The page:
First Man, Damien Chazelle’s follow-up to La La Land, is a breathtaking and intimate look at the hardships and triumphs of Neil Armstrong (Ryan Gosling). Written by Josh Singer (Academy Award winner for Best Original Screenplay for Spotlight), the film is based on James R. Hansen’s book First Man: The Life of Neil A. Armstrong.
Following Armstrong’s acceptance into the NASA’s Gemini program through the 1969 Apollo 11 mission, First Man does not center its story on the technological facets that led him to be the first person to walk on the moon. Instead, the focus is on Armstrong’s personal experience through the historical achievement, beginning with a personal tragedy, the death of Armstrong’s two-year-old daughter Karen.
The reserved Armstrong does not express his emotions of the traumatic event to anyone, instead, retreating to his home office to break down in private. This reticent demeanour is maintained throughout Gosling’s subtle performance. When his fellow astronauts die throughout the Space Race, Armstrong delivers the tragic news to his wife Janet (Claire Foy) as a matter-of-fact. Death envelops Armstrong in his quest for the moon, including a few close calls himself, but this withdrawn nature can lead the audience to feel a lack of connection with him at times.
Janet is the rock of the family, trying to deal with her husband’s detached behavior while preparing her two sons for the possibility of their father never returning home. One of her only insight into her husband’s high-risk operations is a small radio that relays mission control communications, which can be turned off by NASA at any dire moment. Foy has several standout scenes, most notably when Apollo 11 looms and her husband’s lack of communication reaches its breaking point.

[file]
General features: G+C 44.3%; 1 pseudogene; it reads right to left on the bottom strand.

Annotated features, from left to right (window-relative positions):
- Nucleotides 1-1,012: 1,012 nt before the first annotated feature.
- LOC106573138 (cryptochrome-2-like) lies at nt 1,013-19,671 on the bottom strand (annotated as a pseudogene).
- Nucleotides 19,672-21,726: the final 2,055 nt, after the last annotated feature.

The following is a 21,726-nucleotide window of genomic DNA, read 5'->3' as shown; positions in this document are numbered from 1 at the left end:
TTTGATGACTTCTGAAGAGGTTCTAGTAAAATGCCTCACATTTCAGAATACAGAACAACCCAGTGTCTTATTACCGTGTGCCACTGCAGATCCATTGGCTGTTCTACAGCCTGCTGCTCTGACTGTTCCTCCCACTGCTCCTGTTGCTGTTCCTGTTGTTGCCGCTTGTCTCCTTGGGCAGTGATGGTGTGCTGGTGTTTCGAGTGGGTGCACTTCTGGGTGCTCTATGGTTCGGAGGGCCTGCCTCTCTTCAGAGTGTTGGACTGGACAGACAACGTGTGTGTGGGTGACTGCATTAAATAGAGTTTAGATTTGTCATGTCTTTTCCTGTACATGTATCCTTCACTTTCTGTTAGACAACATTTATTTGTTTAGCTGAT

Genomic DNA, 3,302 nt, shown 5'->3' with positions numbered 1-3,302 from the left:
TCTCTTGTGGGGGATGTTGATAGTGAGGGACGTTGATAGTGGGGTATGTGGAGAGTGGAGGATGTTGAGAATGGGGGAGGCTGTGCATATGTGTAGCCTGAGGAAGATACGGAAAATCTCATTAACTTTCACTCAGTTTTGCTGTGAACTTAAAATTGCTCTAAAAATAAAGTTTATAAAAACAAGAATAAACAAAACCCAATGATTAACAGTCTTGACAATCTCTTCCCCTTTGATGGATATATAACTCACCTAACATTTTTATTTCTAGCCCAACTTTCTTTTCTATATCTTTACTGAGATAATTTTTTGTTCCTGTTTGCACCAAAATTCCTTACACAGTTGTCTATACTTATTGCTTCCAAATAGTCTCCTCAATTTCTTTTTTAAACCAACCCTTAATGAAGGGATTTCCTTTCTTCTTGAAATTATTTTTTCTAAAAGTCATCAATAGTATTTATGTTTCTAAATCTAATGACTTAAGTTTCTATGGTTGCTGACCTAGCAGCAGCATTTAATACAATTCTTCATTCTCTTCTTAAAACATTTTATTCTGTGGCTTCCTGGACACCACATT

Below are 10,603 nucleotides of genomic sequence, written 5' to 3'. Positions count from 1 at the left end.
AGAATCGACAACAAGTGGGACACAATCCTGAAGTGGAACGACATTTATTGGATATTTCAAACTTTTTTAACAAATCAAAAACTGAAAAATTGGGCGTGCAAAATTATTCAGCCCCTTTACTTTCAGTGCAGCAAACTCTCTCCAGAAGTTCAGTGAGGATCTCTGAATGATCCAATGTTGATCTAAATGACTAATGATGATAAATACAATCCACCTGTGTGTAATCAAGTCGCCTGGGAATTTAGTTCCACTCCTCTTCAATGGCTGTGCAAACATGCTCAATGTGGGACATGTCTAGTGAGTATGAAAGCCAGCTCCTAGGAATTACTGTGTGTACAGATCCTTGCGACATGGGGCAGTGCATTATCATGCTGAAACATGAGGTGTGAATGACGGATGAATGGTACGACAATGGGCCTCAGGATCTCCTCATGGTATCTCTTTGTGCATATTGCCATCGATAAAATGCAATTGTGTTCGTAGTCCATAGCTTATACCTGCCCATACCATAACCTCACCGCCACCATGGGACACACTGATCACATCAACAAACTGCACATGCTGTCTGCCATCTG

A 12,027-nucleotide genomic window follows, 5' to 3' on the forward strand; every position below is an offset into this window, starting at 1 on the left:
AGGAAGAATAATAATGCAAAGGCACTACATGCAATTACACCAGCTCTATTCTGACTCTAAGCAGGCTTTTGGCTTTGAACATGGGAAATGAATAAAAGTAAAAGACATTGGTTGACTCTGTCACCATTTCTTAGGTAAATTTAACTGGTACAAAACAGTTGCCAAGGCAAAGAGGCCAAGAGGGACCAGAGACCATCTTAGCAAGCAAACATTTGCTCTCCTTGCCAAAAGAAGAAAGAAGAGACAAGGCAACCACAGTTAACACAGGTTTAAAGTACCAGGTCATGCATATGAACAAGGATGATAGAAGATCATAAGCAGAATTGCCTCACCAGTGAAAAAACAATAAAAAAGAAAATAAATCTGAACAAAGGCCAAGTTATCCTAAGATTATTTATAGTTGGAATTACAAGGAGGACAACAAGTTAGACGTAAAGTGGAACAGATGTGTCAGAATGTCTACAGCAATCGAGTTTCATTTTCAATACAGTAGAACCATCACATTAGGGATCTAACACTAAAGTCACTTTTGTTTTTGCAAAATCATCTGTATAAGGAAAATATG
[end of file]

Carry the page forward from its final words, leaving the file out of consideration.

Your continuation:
The Gemini and Apollo missions are a highlight of the film, and are suitably visceral and intense, with the viewpoint almost exclusively remaining inside the spacecraft. It can feel claustrophobic at times as the only view of space is a small triangular window, but you share this feeling with the astronauts. Linus Sandgren’s cinematography adds to the realism of the missions, making it feel like a documentary of the era. The moon landing sequence was shot in IMAX, and I implore you to seek the film out in this format as I can only imagine the heightened beauty that the format offers.
First Man provides a unique insight into Armstrong’s voyage to the moon, without sacrificing the technical wonder and intensity that comes with space exploration.